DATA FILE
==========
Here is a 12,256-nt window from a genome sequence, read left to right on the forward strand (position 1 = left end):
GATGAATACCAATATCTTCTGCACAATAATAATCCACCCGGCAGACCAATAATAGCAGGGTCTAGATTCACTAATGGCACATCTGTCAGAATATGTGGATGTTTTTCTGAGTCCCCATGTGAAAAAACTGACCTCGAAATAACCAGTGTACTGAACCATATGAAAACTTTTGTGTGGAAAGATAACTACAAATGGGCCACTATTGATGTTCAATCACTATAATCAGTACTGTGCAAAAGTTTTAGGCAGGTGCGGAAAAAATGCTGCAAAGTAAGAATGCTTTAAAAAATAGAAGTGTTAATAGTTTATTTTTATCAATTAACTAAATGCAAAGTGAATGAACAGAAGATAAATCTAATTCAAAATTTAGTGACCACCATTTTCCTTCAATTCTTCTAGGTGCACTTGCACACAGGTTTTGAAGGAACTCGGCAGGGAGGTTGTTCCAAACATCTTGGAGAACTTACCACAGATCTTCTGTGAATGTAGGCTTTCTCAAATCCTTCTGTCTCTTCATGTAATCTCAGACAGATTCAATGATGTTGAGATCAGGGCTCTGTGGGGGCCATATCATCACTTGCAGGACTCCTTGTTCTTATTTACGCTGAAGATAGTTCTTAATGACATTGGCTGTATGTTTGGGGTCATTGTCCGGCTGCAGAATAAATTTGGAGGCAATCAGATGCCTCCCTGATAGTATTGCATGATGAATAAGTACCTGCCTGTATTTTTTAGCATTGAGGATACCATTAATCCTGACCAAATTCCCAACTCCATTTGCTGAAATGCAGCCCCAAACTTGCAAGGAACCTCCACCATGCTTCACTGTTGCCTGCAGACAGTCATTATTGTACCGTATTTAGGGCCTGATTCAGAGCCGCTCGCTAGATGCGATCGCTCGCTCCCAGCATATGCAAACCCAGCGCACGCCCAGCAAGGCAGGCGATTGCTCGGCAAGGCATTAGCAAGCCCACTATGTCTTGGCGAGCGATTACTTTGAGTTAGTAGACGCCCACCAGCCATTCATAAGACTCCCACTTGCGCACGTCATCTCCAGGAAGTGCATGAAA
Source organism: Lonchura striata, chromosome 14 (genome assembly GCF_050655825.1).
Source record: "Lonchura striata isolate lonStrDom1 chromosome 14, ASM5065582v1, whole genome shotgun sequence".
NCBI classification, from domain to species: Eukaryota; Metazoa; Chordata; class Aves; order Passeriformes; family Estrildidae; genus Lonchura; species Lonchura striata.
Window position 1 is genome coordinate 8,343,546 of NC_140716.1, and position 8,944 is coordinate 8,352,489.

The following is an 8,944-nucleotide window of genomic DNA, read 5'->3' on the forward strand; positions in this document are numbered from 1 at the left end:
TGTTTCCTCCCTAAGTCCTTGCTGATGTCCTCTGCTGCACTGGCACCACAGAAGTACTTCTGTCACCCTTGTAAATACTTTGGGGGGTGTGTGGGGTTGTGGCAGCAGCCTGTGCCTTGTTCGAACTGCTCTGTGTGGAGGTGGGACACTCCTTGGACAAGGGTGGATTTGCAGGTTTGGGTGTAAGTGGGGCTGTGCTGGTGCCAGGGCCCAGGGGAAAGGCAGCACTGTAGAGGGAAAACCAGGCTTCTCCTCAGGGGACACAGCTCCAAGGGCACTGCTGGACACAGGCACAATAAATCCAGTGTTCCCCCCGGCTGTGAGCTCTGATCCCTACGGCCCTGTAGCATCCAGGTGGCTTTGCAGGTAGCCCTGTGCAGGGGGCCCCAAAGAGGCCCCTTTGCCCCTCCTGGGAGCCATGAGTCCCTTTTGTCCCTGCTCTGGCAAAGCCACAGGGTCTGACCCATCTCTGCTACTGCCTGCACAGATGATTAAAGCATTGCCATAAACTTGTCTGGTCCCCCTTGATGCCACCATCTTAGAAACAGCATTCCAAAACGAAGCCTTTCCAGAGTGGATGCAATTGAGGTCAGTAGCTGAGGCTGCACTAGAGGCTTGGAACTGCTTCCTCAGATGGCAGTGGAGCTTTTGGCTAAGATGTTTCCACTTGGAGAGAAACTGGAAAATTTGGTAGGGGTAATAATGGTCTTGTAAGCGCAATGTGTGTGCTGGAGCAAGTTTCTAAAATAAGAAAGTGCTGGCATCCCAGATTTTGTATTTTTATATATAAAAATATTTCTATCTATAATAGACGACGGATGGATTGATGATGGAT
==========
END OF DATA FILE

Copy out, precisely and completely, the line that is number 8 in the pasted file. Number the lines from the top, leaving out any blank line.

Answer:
TGTTTCCTCCCTAAGTCCTTGCTGATGTCCTCTGCTGCACTGGCACCACAGAAGTACTTCTGTCACCCTTGTAAATACTTTGGGGGGTGTGTGGGGTTGTGGCAGCAGCCTGTGCCTTGTTCGAACTGCTCTGTGTGGAGGTGGGACACTCCTTGGACAAGGGTGGATTTGCAGGTTTGGGTGTAAGTGGGGCTGTGCTGGTGCCAGGGCCCAGGGGAAAGGCAGCACTGTAGAGGGAAAACCAGGCTTCTCCTCAGGGGACACAGCTCCAAGGGCACTGCTGGACACAGGCACAATAAATCCAGTGTTCCCCCCGGCTGTGAGCTCTGATCCCTACGGCCCTGTAGCATCCAGGTGGCTTTGCAGGTAGCCCTGTGCAGGGGGCCCCAAAGAGGCCCCTTTGCCCCTCCTGGGAGCCATGAGTCCCTTTTGTCCCTGCTCTGGCAAAGCCACAGGGTCTGACCCATCTCTGCTACTGCCTGCACAGATGATTAAAGCATTGCCATAAACTTGTCTGGTCCCCCTTGATGCCACCATCTTAGAAACAGCATTCCAAAACGAAGCCTTTCCAGAGTGGATGCAATTGAGGTCAGTAGCTGAGGCTGCACTAGAGGCTTGGAACTGCTTCCTCAGATGGCAGTGGAGCTTTTGGCTAAGATGTTTCCACTTGGAGAGAAACTGGAAAATTTGGTAGGGGTAATAATGGTCTTGTAAGCGCAATGTGTGTGCTGGAGCAAGTTTCTAAAATAAGAAAGTGCTGGCATCCCAGATTTTGTATTTTTATATATAAAAATATTTCTATCTATAATAGACGACGGATGGATTGATGATGGAT